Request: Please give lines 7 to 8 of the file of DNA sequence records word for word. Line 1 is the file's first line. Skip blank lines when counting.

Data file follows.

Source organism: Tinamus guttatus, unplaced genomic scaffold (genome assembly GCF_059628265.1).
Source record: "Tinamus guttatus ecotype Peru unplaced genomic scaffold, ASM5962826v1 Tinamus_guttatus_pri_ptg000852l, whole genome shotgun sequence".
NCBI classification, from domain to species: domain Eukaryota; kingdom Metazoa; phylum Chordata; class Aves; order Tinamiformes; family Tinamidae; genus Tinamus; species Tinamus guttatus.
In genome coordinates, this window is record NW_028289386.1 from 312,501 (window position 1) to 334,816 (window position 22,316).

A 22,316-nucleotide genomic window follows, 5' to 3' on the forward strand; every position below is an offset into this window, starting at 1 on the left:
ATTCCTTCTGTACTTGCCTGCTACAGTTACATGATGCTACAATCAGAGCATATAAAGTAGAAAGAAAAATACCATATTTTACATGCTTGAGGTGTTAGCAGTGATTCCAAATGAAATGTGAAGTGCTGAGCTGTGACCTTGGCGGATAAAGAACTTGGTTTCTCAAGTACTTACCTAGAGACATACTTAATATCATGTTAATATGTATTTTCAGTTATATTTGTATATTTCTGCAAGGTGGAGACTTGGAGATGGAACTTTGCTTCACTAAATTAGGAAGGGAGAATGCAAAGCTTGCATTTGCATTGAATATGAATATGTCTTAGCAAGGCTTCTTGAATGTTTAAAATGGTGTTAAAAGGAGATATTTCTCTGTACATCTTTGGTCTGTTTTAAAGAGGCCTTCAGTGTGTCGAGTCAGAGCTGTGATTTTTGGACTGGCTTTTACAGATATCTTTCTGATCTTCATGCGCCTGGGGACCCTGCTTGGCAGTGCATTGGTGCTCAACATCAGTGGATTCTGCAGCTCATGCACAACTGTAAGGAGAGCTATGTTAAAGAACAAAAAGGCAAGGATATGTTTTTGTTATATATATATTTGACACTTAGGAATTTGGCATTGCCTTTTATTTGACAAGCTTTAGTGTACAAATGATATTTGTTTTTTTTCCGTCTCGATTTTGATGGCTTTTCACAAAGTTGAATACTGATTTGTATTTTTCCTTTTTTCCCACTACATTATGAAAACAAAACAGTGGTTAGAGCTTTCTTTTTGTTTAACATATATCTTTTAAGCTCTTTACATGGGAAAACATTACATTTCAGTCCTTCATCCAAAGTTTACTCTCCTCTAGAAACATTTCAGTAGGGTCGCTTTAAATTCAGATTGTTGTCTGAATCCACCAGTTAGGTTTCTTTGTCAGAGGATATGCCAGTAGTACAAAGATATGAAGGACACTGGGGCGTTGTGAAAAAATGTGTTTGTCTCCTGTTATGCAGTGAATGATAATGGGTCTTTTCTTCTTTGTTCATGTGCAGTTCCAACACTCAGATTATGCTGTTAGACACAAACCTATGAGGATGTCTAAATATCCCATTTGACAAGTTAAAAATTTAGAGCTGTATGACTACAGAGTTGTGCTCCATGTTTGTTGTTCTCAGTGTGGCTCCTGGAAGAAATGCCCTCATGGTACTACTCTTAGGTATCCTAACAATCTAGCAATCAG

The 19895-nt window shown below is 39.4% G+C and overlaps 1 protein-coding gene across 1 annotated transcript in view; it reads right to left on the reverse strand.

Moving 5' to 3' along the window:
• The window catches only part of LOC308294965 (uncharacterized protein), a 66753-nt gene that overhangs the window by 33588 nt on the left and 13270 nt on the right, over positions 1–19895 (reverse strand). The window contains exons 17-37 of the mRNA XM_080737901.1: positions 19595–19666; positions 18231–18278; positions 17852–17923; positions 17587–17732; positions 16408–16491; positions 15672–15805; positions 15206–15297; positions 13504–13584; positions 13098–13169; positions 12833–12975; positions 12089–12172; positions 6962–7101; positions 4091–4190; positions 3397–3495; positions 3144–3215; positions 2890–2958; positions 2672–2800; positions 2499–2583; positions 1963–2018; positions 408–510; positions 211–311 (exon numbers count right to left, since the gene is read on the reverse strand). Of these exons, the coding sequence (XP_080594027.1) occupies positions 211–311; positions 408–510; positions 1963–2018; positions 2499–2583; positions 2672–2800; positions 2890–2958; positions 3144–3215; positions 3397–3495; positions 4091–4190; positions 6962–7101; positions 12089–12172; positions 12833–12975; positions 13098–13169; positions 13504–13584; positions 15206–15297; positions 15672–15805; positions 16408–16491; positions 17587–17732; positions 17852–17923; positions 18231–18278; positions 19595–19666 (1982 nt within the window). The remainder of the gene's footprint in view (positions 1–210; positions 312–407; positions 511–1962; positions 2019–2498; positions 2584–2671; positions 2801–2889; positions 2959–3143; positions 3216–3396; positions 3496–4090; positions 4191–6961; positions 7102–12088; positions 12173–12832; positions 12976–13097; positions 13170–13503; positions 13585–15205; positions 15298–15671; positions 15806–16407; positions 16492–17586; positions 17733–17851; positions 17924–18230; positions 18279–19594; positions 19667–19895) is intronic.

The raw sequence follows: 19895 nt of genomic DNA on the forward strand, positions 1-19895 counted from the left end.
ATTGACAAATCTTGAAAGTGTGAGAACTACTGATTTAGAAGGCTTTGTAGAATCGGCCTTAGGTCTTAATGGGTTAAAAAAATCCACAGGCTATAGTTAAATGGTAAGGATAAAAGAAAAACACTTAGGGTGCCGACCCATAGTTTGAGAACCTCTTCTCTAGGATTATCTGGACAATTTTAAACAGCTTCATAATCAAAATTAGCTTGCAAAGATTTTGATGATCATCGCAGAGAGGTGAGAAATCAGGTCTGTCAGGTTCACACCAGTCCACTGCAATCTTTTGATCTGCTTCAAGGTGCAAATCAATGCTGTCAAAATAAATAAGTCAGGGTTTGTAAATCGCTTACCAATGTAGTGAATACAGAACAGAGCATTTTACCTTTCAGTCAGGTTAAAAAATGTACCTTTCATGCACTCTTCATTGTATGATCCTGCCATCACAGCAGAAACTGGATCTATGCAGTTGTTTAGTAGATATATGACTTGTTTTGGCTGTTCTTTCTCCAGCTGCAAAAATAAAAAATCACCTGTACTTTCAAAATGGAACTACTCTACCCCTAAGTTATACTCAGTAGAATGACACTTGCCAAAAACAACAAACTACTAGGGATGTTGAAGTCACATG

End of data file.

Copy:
The 19895-nt window shown below is 39.4% G+C and overlaps 1 protein-coding gene across 1 annotated transcript in view; it reads right to left on the reverse strand.

Moving 5' to 3' along the window: